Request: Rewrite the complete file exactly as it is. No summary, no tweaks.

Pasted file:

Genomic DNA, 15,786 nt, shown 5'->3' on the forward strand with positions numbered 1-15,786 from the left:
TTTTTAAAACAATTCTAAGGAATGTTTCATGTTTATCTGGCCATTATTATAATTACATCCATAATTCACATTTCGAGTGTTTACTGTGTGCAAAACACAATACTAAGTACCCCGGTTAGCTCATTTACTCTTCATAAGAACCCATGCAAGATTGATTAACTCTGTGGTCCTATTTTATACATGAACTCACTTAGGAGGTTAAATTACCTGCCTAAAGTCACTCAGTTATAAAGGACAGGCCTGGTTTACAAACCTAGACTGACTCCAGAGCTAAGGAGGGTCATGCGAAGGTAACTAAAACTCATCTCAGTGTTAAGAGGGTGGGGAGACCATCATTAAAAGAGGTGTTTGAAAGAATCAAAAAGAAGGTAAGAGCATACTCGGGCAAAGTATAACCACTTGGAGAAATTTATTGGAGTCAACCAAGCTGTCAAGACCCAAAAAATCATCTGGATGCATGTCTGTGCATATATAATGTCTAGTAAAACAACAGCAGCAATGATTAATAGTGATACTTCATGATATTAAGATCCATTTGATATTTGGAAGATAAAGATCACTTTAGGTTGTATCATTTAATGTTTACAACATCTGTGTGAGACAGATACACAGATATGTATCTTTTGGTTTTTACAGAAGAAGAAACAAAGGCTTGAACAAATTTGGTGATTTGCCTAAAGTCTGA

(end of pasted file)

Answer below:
Genomic DNA, 15,786 nt, shown 5'->3' on the forward strand with positions numbered 1-15,786 from the left:
TTTTTAAAACAATTCTAAGGAATGTTTCATGTTTATCTGGCCATTATTATAATTACATCCATAATTCACATTTCGAGTGTTTACTGTGTGCAAAACACAATACTAAGTACCCCGGTTAGCTCATTTACTCTTCATAAGAACCCATGCAAGATTGATTAACTCTGTGGTCCTATTTTATACATGAACTCACTTAGGAGGTTAAATTACCTGCCTAAAGTCACTCAGTTATAAAGGACAGGCCTGGTTTACAAACCTAGACTGACTCCAGAGCTAAGGAGGGTCATGCGAAGGTAACTAAAACTCATCTCAGTGTTAAGAGGGTGGGGAGACCATCATTAAAAGAGGTGTTTGAAAGAATCAAAAAGAAGGTAAGAGCATACTCGGGCAAAGTATAACCACTTGGAGAAATTTATTGGAGTCAACCAAGCTGTCAAGACCCAAAAAATCATCTGGATGCATGTCTGTGCATATATAATGTCTAGTAAAACAACAGCAGCAATGATTAATAGTGATACTTCATGATATTAAGATCCATTTGATATTTGGAAGATAAAGATCACTTTAGGTTGTATCATTTAATGTTTACAACATCTGTGTGAGACAGATACACAGATATGTATCTTTTGGTTTTTACAGAAGAAGAAACAAAGGCTTGAACAAATTTGGTGATTTGCCTAAAGTCTGA